A move to cut income taxes in favor of higher sales taxes will lead to tax increases for 80 percent of Nebraskans, a report by the OpenSky Policy Institute shows.
“State economies flourish when policies are enacted that strengthen the middle class. LB 405 and LB 406 don’t work in that way,” said Renee Fry, executive director of the OpenSky Policy Institute. “Nebraskans who makeless than $91,000 a year will experience tax increases under these bills.”
Check out our graphs below that illustrate the various ways LB 405 and LB 406 would affect how much Nebraskans pay in taxes (click on graphs for larger versions).
Please find a note on the methodology for this analysis after the graphs.
The model used for this analysis is based on a very large stratified sample of tax returns, combined with data from other sources, to estimate the impacts of policy changes on state revenues and people at different income levels. All taxes ultimately come out of someone’s pocket somewhere, and this model estimates who and where (this is known as the “final incidence” of the tax).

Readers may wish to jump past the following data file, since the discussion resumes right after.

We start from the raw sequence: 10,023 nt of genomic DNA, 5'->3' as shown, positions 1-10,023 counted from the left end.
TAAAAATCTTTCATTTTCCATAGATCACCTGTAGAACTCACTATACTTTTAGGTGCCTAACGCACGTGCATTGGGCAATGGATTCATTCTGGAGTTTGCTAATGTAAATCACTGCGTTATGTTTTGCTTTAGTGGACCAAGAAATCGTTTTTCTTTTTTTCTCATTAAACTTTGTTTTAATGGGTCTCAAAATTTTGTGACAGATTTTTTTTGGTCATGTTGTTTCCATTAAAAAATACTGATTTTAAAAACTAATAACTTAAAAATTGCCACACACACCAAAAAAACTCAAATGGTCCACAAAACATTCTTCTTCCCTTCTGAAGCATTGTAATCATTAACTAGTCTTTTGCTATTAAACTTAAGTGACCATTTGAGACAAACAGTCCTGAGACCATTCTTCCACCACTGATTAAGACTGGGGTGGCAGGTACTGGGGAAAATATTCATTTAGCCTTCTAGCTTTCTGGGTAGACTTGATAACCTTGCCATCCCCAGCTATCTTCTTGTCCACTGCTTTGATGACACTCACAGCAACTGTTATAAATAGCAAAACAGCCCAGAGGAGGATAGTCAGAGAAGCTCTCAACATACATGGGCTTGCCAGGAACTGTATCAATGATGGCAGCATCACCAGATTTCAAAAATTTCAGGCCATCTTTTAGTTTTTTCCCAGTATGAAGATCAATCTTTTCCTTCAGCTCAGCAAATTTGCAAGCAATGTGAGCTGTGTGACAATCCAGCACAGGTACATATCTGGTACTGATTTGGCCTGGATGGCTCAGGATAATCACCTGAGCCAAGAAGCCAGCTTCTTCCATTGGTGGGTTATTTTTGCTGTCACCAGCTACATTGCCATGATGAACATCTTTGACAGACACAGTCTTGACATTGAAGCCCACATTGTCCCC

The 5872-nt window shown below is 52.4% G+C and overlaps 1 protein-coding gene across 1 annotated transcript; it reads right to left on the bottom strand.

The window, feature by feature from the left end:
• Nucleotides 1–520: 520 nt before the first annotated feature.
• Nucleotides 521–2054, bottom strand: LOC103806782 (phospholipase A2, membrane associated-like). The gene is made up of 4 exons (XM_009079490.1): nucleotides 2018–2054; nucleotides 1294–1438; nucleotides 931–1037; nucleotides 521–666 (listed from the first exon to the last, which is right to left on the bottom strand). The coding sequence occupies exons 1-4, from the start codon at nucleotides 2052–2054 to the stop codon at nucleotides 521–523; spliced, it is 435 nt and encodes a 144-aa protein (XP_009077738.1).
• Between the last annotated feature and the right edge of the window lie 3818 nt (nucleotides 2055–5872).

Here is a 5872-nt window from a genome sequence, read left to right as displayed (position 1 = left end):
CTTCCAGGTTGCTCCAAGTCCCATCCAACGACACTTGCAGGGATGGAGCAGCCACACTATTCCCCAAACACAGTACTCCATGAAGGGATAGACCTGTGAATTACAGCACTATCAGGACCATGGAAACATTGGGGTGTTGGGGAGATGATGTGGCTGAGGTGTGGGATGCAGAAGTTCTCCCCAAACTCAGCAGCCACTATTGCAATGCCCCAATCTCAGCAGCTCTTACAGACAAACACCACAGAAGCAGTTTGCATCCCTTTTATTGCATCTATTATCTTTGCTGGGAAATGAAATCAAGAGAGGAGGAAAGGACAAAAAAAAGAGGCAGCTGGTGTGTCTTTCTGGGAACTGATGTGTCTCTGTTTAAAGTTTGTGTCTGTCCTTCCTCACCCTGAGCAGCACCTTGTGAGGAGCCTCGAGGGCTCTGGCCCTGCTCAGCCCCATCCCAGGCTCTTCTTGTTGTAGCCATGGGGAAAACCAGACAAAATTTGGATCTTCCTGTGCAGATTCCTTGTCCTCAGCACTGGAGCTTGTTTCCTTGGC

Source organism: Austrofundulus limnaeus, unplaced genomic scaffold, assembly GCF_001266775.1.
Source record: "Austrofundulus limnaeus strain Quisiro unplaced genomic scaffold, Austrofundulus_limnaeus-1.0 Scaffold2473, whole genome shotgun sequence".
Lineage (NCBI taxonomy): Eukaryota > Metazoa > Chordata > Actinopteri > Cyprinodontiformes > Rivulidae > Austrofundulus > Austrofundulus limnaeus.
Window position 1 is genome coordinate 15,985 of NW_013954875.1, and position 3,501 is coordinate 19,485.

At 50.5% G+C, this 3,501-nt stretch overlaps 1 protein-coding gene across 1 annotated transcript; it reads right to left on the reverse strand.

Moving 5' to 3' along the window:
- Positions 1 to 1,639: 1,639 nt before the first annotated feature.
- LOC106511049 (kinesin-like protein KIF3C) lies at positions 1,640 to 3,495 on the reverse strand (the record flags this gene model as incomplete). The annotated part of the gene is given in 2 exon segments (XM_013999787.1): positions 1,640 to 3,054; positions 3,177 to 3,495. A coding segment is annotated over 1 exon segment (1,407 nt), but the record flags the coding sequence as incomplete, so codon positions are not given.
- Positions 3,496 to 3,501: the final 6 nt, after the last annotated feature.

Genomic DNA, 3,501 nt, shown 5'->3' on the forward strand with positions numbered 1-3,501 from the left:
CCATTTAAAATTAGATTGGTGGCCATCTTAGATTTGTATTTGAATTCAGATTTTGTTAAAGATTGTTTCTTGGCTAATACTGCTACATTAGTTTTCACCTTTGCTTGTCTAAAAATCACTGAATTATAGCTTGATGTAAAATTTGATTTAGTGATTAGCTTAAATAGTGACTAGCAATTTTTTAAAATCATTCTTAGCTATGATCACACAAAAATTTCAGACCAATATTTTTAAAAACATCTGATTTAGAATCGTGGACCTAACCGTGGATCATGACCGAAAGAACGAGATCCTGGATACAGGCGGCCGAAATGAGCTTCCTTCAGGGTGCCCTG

For the sales tax, the model uses available data on both business-to-consumer sales and business-to-business sales, including those that are currently subject to the sales tax and those that would become subject to the tax under the proposed expansion. Based on that information, the model allows us to estimate how those new taxes are likely to find their way into the price of various goods, and how that ultimately affects family budgets at different income levels.